Hantaviruses belong to the bunyaviridae family of viruses. There are 5 genera within the bunyaviridae family: bunyavirus, phlebovirus, nairovirus, tospovirus, and hantavirus. Each is made up of negative-sensed, single-stranded RNA viruses. All these genera include arthropod-borne viruses, with the exception of hantavirus, which is a genus of rodent-borne agents.
The word hantavirus is derived from the Hantan River, where the Hantaan virus (the etiologic agent of Korean hemorrhagic fever) was first isolated by Dr. Lee Ho-Wang. The disease associated with Hantaan virus is called Korean hemorrhagic fever (a term that is no longer in use) or hemorrhagic fever with renal syndrome (HFRS), a term that is accepted by the World Health Organization.
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2 Geographic distribution and epidemiology
4 Symptoms 4.1 Hemorrhagic Fever with Renal Syndrome (HFRS)
4.2 Hantavirus (Cardio-)Pulmonary Syndrome (HPS or HCPS)
The Hantaviruses constitute a relatively newly discovered class of virus; the disease entity HFRS was first recognized by Western medicine during the Korean War in the early 1950s. In 1993, a newly-recognized species of hantavirus was found to be behind the Hantavirus cardiopulmonary syndrome (HCPS, also called HPS) caused by the Sin Nombre virus (Spanish for “nameless virus”) in New Mexico and other Four Corners states. In addition to Hantaan virus and Sin Nombre virus, several other hantaviruses have been implicated as etiologic agents for either HFRS or HCPS.
University of New Mexico professor Terry Yates is credited with tracing the source of the deadly 1993 outbreak to the deer mouse.
Geographic distribution and epidemiology
Regions especially affected by HFRS include China, the Korean Peninsula, Russia (Hantaan, Puumala and Seoul viruses), and northern and western Europe (Puumala and Dobrava viruses). Regions with the highest incidences of HCPS include Patagonian Argentina, Chile, Brazil, the United States, Canada, and Panama, where a milder form of disease that spares the heart has been recognized. The two agents of HCPS in South America are Andes virus (also called Oran, Castelo de Sonhos, Lechiguanas, Juquitiba, Araraquara, and Bermejo viruses, among many other synonyms), which is the only hantavirus that has shown (only in a few clusters of cases) an interpersonal form of transmission, and Laguna Negra virus, an extremely close relative of the previously-known Rio Mamore virus. In the U.S., minor causes of HCPS include New York virus, Bayou virus, and possibly Black Creek Canal virus.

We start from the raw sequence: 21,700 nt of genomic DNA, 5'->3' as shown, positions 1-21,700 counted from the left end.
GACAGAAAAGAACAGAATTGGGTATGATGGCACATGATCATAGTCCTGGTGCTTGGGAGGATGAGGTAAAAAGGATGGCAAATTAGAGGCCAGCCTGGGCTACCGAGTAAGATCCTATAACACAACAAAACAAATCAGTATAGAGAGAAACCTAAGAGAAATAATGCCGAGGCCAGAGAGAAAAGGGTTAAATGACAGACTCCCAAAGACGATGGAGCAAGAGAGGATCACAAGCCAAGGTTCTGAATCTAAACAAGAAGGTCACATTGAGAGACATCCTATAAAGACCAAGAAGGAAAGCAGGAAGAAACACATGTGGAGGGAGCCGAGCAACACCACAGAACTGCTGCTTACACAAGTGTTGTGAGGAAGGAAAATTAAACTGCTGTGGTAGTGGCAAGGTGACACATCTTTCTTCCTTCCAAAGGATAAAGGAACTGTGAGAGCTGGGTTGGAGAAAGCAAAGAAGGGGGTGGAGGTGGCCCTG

As of July of 2007, six states had reported 30 or more cases of Hantavirus since 1993 – New Mexico (69), Colorado (49), Arizona (46), California (43), Texas (33), and Washington (30). Other states reporting a significant number of cases include Montana (25), Idaho (19), and Utah (24). With only 7 cases, Oregon has a notably lower attack rate overall and relative to population, compared to other Western states.
Like other members of the bunyavirus family, hantaviruses are enveloped viruses with a genome that consists of three single-stranded RNA segments designated S (small), M (medium), and L (large). All hantaviral genes are encoded in the negative (genome complementary) sense. The S RNA encodes the nucleocapsid (N) protein. The M RNA encodes a polyprotein that is cotranslationally cleaved to yield the envelope glycoproteins G1 and G2. The L RNA encodes the L protein, which functions as the viral transcriptase/replicase. Within virions, the genomic RNAs of hantaviruses are thought to complex with the N protein to form helical nucleocapsids, the RNA component of which circularizes due to sequence complementarity between the 5′ and 3′ terminal sequences of each genomic segment.